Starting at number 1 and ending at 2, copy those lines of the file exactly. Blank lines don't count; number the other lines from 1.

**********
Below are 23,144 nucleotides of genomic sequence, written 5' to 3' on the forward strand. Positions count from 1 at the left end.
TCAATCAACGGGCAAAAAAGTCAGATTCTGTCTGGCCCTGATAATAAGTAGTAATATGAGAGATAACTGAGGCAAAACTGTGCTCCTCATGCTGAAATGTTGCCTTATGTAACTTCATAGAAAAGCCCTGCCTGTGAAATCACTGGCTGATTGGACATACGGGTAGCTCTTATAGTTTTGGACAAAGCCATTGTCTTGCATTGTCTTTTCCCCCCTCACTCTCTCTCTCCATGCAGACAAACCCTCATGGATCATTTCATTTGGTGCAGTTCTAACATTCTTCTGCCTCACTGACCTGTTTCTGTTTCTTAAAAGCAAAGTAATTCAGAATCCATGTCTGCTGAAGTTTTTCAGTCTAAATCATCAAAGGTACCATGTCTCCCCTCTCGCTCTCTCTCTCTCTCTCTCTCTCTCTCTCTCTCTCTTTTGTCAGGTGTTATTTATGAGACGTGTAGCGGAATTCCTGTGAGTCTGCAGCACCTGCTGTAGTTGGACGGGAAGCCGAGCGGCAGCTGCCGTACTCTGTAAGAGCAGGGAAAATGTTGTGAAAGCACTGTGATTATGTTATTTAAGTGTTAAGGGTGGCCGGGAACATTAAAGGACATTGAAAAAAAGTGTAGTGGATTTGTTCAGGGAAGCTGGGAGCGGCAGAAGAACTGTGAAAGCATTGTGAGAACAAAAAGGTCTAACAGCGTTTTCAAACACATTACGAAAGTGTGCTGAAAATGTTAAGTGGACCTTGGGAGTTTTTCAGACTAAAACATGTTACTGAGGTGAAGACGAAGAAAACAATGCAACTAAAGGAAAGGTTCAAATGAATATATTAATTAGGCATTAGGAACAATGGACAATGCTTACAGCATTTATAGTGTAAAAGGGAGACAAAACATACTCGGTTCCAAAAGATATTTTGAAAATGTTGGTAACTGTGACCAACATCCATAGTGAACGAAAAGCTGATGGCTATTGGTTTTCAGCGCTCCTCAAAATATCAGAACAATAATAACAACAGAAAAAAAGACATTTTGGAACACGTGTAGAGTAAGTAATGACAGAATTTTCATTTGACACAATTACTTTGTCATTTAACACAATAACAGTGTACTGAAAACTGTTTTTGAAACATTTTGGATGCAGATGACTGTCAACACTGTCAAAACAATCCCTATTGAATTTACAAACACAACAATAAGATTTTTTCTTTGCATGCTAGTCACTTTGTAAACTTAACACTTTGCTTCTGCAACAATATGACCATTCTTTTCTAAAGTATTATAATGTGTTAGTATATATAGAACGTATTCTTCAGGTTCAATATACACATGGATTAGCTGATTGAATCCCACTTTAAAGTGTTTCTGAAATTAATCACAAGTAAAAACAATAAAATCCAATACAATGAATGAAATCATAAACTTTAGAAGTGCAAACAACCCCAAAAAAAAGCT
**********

Below are 23,144 nucleotides of genomic sequence, written 5' to 3' on the forward strand. Positions count from 1 at the left end.
TCAATCAACGGGCAAAAAAGTCAGATTCTGTCTGGCCCTGATAATAAGTAGTAATATGAGAGATAACTGAGGCAAAACTGTGCTCCTCATGCTGAAATGTTGCCTTATGTAACTTCATAGAAAAGCCCTGCCTGTGAAATCACTGGCTGATTGGACATACGGGTAGCTCTTATAGTTTTGGACAAAGCCATTGTCTTGCATTGTCTTTTCCCCCCTCACTCTCTCTCTCCATGCAGACAAACCCTCATGGATCATTTCATTTGGTGCAGTTCTAACATTCTTCTGCCTCACTGACCTGTTTCTGTTTCTTAAAAGCAAAGTAATTCAGAATCCATGTCTGCTGAAGTTTTTCAGTCTAAATCATCAAAGGTACCATGTCTCCCCTCTCGCTCTCTCTCTCTCTCTCTCTCTCTCTCTCTCTCTCTTTTGTCAGGTGTTATTTATGAGACGTGTAGCGGAATTCCTGTGAGTCTGCAGCACCTGCTGTAGTTGGACGGGAAGCCGAGCGGCAGCTGCCGTACTCTGTAAGAGCAGGGAAAATGTTGTGAAAGCACTGTGATTATGTTATTTAAGTGTTAAGGGTGGCCGGGAACATTAAAGGACATTGAAAAAAAGTGTAGTGGATTTGTTCAGGGAAGCTGGGAGCGGCAGAAGAACTGTGAAAGCATTGTGAGAACAAAAAGGTCTAACAGCGTTTTCAAACACATTACGAAAGTGTGCTGAAAATGTTAAGTGGACCTTGGGAGTTTTTCAGACTAAAACATGTTACTGAGGTGAAGACGAAGAAAACAATGCAACTAAAGGAAAGGTTCAAATGAATATATTAATTAGGCATTAGGAACAATGGACAATGCTTACAGCATTTATAGTGTAAAAGGGAGACAAAACATACTCGGTTCCAAAAGATATTTTGAAAATGTTGGTAACTGTGACCAACATCCATAGTGAACGAAAAGCTGATGGCTATTGGTTTTCAGCGCTCCTCAAAATATCAGAACAATAATAACAACAGAAAAAAAGACATTTTGGAACACGTGTAGAGTAAGTAATGACAGAATTTTCATTTGACACAATTACTTTGTCATTTAACACAATAACAGTGTACTGAAAACTGTTTTTGAAACATTTTGGATGCAGATGACTGTCAACACTGTCAAAACAATCCCTATTGAATTTACAAACACAACAATAAGATTTTTTCTTTGCATGCTAGTCACTTTGTAAACTTAACACTTTGCTTCTGCAACAATATGACCATTCTTTTCTAAAGTATTATAATGTGTTAGTATATATAGAACGTATTCTTCAGGTTCAATATACACATGGATTAGCTGATTGAATCCCACTTTAAAGTGTTTCTGAAATTAATCACAAGTAAAAACAATAAAATCCAATACAATGAATGAAATCATAAACTTTAGAAGTGCAAACAACCCCAAAAAAAAGCT